A senior Muslim militant leader of a group fighting the Philippine military in the southern city of Marawi was yesterday reported to have been killed as the battle, now into its fifth week, raged in the city.
Lieutenant-Colonel Jo-Ar Herrera, spokesman for Task Force Marawi, told reporters yesterday it had validated information on the death of Omarkhayam Maute, who, with his brother, Abdullah, formed the group that provided the bulk of gunmen who stormed Marawi city on Mindanao island.
Maute's body has not been recovered. But if confirmed, his death would be a blow to efforts by the Islamic State in Iraq and Syria (ISIS) group to gain a firm foothold in the war-torn Philippine island of Mindanao. Maute was well-educated and steeped in extremist Islamist ideas, which made him effective at recruiting converts.
The intense fighting in Marawi has alarmed South-east Asian governments, which fear the militants could fan out across the region. In response, Indonesia, Malaysia and the Philippines have launched joint patrols to control the movement of militants across their sea borders.
Yesterday, The Associated Press (AP) reported that Malaysia's most wanted terrorist had also been killed in the fighting.
The AP quoted Philippines military chief General Eduardo Ano as saying Mahmud Ahmad, 41, who helped lead and finance the assault on Marawi a month ago, was wounded in fighting last month and died on June 7.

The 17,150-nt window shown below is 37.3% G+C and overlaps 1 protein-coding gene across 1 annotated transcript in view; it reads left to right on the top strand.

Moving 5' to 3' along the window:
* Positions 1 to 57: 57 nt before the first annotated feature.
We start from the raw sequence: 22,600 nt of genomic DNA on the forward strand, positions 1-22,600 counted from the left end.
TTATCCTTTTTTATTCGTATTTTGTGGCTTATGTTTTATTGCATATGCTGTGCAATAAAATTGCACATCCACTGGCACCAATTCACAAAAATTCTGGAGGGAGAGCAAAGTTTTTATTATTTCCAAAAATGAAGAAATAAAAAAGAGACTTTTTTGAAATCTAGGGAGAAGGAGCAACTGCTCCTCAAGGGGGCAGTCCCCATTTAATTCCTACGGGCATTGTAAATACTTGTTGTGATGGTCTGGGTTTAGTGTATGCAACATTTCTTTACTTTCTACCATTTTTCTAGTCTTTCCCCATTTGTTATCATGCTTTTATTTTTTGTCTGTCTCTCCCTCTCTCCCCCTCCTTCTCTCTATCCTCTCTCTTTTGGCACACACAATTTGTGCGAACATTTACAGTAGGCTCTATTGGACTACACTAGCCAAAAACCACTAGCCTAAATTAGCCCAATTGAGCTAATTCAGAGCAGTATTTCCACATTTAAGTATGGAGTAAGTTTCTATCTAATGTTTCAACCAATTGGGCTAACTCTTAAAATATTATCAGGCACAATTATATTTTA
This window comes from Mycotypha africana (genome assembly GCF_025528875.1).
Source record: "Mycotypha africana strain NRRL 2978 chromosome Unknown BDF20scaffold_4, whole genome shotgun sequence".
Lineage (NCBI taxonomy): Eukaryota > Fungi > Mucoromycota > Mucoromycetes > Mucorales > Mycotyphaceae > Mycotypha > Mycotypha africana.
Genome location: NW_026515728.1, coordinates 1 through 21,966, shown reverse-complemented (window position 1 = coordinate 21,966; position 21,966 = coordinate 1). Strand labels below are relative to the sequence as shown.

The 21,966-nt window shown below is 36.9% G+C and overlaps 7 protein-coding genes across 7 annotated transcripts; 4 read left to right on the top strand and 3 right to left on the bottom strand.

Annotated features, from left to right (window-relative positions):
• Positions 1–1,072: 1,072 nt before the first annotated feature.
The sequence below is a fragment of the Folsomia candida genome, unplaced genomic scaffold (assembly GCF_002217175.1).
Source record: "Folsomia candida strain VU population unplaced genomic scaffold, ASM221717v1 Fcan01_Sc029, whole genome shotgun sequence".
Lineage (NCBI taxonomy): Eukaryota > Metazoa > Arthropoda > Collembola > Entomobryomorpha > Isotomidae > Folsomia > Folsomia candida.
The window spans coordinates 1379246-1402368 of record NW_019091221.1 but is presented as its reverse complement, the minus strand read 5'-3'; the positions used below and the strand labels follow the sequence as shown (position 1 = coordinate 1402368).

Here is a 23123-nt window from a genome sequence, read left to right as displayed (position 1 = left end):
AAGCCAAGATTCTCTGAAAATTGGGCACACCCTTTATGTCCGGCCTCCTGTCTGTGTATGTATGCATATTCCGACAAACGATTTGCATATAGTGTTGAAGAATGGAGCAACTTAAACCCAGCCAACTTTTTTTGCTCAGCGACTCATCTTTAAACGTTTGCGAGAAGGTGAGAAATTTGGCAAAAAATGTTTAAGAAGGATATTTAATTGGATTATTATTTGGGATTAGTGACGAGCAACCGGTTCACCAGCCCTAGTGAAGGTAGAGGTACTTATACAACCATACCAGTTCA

But late yesterday, Malaysia's police chief, Tan Sri Khalid Abu Bakar, said the report was untrue, without saying how he knew this.
"Mahmud is still alive and fighting in Marawi," he said just after returning from a security meeting in the Philippines.
Mahmud is suspected of channelling more than 30 million pesos (S$829,000) from ISIS to acquire firearms, food and other supplies for the Marawi assault, Gen Ano said, citing intelligence shared by foreign counterparts.
Malaysian counter-terrorism authorities said the money was wired via a popular remittance service.
They refused to say where the money came from or who received it in the Philippines.
Intelligence reports said he recruited dozens of Malaysians who were among about 500 Muslim militants who stormed Marawi on May 23 in an attempt to turn the city into an ISIS "province".
Further raising concern in the Philippines and regionally, another militant group, the Bangsamoro Islamic Freedom Fighters (Biff), staged a surprise raid earlier this week on a village 190km south of Marawi, underscoring the challenge of reining in the spread of Islamic militants in the southern Philippines.
Brigadier-General Gilbert Gapay, deputy commander of the Eastern Mindanao Command, said yesterday the Maute group may have formed a "tactical alliance" with Biff, which is also linked to ISIS.
He said the military has monitored militant operations where the Biff sent men to help not just the Maute group, but also other local militant groups in the country.